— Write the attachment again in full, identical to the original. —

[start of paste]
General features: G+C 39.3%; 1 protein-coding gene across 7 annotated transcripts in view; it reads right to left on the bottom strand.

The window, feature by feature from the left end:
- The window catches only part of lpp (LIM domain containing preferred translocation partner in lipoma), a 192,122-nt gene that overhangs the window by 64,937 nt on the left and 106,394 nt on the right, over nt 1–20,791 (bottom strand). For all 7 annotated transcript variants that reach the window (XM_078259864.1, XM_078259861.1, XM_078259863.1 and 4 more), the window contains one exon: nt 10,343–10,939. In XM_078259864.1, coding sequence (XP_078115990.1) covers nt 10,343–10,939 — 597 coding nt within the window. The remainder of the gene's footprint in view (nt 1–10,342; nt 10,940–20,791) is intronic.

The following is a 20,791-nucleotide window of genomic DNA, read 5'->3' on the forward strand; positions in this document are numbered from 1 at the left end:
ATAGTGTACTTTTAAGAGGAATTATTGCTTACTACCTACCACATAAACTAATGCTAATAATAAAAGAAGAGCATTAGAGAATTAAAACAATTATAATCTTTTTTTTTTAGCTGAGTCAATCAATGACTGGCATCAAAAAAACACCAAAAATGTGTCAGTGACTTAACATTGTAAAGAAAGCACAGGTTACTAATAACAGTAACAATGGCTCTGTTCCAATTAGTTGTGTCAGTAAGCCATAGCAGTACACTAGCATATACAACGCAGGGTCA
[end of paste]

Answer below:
General features: G+C 39.3%; 1 protein-coding gene across 7 annotated transcripts in view; it reads right to left on the bottom strand.

The window, feature by feature from the left end:
- The window catches only part of lpp (LIM domain containing preferred translocation partner in lipoma), a 192,122-nt gene that overhangs the window by 64,937 nt on the left and 106,394 nt on the right, over nt 1–20,791 (bottom strand). For all 7 annotated transcript variants that reach the window (XM_078259864.1, XM_078259861.1, XM_078259863.1 and 4 more), the window contains one exon: nt 10,343–10,939. In XM_078259864.1, coding sequence (XP_078115990.1) covers nt 10,343–10,939 — 597 coding nt within the window. The remainder of the gene's footprint in view (nt 1–10,342; nt 10,940–20,791) is intronic.

The following is a 20,791-nucleotide window of genomic DNA, read 5'->3' on the forward strand; positions in this document are numbered from 1 at the left end:
ATAGTGTACTTTTAAGAGGAATTATTGCTTACTACCTACCACATAAACTAATGCTAATAATAAAAGAAGAGCATTAGAGAATTAAAACAATTATAATCTTTTTTTTTTAGCTGAGTCAATCAATGACTGGCATCAAAAAAACACCAAAAATGTGTCAGTGACTTAACATTGTAAAGAAAGCACAGGTTACTAATAACAGTAACAATGGCTCTGTTCCAATTAGTTGTGTCAGTAAGCCATAGCAGTACACTAGCATATACAACGCAGGGTCA